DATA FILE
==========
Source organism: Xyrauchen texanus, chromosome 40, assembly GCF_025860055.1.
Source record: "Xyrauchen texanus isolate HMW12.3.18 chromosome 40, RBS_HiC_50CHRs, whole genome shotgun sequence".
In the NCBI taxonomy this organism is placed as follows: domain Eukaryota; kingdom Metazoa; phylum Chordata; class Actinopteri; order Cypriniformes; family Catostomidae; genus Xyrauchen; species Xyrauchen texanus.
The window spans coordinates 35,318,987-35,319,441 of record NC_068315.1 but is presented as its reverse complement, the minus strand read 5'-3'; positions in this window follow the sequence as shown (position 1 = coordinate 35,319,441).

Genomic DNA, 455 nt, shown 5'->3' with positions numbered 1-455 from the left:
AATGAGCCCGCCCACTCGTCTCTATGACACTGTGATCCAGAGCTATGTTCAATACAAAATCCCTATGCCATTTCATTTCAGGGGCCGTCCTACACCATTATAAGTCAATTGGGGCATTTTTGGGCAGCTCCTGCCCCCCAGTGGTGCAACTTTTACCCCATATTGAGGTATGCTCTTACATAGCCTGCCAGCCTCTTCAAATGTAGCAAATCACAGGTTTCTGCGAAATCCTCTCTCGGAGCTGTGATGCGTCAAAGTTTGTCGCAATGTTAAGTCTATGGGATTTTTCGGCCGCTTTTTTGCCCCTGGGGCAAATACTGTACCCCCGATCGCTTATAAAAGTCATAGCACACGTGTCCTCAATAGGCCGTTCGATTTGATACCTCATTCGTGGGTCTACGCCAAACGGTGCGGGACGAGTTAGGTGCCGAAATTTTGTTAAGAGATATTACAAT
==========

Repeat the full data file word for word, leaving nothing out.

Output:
Source organism: Xyrauchen texanus, chromosome 40, assembly GCF_025860055.1.
Source record: "Xyrauchen texanus isolate HMW12.3.18 chromosome 40, RBS_HiC_50CHRs, whole genome shotgun sequence".
In the NCBI taxonomy this organism is placed as follows: domain Eukaryota; kingdom Metazoa; phylum Chordata; class Actinopteri; order Cypriniformes; family Catostomidae; genus Xyrauchen; species Xyrauchen texanus.
The window spans coordinates 35,318,987-35,319,441 of record NC_068315.1 but is presented as its reverse complement, the minus strand read 5'-3'; positions in this window follow the sequence as shown (position 1 = coordinate 35,319,441).

Genomic DNA, 455 nt, shown 5'->3' with positions numbered 1-455 from the left:
AATGAGCCCGCCCACTCGTCTCTATGACACTGTGATCCAGAGCTATGTTCAATACAAAATCCCTATGCCATTTCATTTCAGGGGCCGTCCTACACCATTATAAGTCAATTGGGGCATTTTTGGGCAGCTCCTGCCCCCCAGTGGTGCAACTTTTACCCCATATTGAGGTATGCTCTTACATAGCCTGCCAGCCTCTTCAAATGTAGCAAATCACAGGTTTCTGCGAAATCCTCTCTCGGAGCTGTGATGCGTCAAAGTTTGTCGCAATGTTAAGTCTATGGGATTTTTCGGCCGCTTTTTTGCCCCTGGGGCAAATACTGTACCCCCGATCGCTTATAAAAGTCATAGCACACGTGTCCTCAATAGGCCGTTCGATTTGATACCTCATTCGTGGGTCTACGCCAAACGGTGCGGGACGAGTTAGGTGCCGAAATTTTGTTAAGAGATATTACAAT